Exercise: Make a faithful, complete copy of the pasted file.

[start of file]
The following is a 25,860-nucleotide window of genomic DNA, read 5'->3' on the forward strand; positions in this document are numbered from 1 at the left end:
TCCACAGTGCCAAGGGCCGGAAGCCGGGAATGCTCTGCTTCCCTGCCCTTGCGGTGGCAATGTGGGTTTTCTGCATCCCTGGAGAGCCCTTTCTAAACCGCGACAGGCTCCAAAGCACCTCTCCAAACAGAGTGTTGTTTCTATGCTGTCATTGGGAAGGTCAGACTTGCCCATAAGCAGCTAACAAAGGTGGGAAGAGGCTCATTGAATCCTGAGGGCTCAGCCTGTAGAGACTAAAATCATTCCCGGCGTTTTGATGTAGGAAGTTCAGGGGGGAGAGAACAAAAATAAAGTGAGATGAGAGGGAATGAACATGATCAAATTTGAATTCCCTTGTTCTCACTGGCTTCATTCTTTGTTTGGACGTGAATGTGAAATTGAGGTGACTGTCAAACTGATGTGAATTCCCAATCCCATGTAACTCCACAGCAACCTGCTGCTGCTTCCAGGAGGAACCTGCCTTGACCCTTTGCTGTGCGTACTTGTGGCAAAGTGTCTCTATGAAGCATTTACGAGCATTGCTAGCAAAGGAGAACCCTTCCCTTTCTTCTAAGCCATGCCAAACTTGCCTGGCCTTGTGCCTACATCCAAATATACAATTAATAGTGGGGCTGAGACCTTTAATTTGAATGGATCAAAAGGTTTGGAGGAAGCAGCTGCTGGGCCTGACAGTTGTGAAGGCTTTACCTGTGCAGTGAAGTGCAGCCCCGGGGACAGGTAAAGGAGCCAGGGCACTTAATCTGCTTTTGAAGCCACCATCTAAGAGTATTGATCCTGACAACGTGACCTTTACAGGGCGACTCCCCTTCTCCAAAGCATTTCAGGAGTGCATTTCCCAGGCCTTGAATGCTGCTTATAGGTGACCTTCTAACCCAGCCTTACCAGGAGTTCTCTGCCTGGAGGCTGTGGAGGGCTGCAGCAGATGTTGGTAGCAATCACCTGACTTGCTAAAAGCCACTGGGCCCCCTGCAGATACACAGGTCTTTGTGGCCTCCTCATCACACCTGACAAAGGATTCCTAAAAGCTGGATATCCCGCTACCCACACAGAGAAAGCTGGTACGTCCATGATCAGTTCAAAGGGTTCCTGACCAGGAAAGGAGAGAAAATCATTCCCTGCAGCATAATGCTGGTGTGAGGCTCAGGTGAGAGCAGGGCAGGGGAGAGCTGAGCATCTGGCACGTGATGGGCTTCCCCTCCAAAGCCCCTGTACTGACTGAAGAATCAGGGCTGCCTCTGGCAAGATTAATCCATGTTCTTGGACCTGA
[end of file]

The following is a 25,860-nucleotide window of genomic DNA, read 5'->3' on the forward strand; positions in this document are numbered from 1 at the left end:
TCCACAGTGCCAAGGGCCGGAAGCCGGGAATGCTCTGCTTCCCTGCCCTTGCGGTGGCAATGTGGGTTTTCTGCATCCCTGGAGAGCCCTTTCTAAACCGCGACAGGCTCCAAAGCACCTCTCCAAACAGAGTGTTGTTTCTATGCTGTCATTGGGAAGGTCAGACTTGCCCATAAGCAGCTAACAAAGGTGGGAAGAGGCTCATTGAATCCTGAGGGCTCAGCCTGTAGAGACTAAAATCATTCCCGGCGTTTTGATGTAGGAAGTTCAGGGGGGAGAGAACAAAAATAAAGTGAGATGAGAGGGAATGAACATGATCAAATTTGAATTCCCTTGTTCTCACTGGCTTCATTCTTTGTTTGGACGTGAATGTGAAATTGAGGTGACTGTCAAACTGATGTGAATTCCCAATCCCATGTAACTCCACAGCAACCTGCTGCTGCTTCCAGGAGGAACCTGCCTTGACCCTTTGCTGTGCGTACTTGTGGCAAAGTGTCTCTATGAAGCATTTACGAGCATTGCTAGCAAAGGAGAACCCTTCCCTTTCTTCTAAGCCATGCCAAACTTGCCTGGCCTTGTGCCTACATCCAAATATACAATTAATAGTGGGGCTGAGACCTTTAATTTGAATGGATCAAAAGGTTTGGAGGAAGCAGCTGCTGGGCCTGACAGTTGTGAAGGCTTTACCTGTGCAGTGAAGTGCAGCCCCGGGGACAGGTAAAGGAGCCAGGGCACTTAATCTGCTTTTGAAGCCACCATCTAAGAGTATTGATCCTGACAACGTGACCTTTACAGGGCGACTCCCCTTCTCCAAAGCATTTCAGGAGTGCATTTCCCAGGCCTTGAATGCTGCTTATAGGTGACCTTCTAACCCAGCCTTACCAGGAGTTCTCTGCCTGGAGGCTGTGGAGGGCTGCAGCAGATGTTGGTAGCAATCACCTGACTTGCTAAAAGCCACTGGGCCCCCTGCAGATACACAGGTCTTTGTGGCCTCCTCATCACACCTGACAAAGGATTCCTAAAAGCTGGATATCCCGCTACCCACACAGAGAAAGCTGGTACGTCCATGATCAGTTCAAAGGGTTCCTGACCAGGAAAGGAGAGAAAATCATTCCCTGCAGCATAATGCTGGTGTGAGGCTCAGGTGAGAGCAGGGCAGGGGAGAGCTGAGCATCTGGCACGTGATGGGCTTCCCCTCCAAAGCCCCTGTACTGACTGAAGAATCAGGGCTGCCTCTGGCAAGATTAATCCATGTTCTTGGACCTGA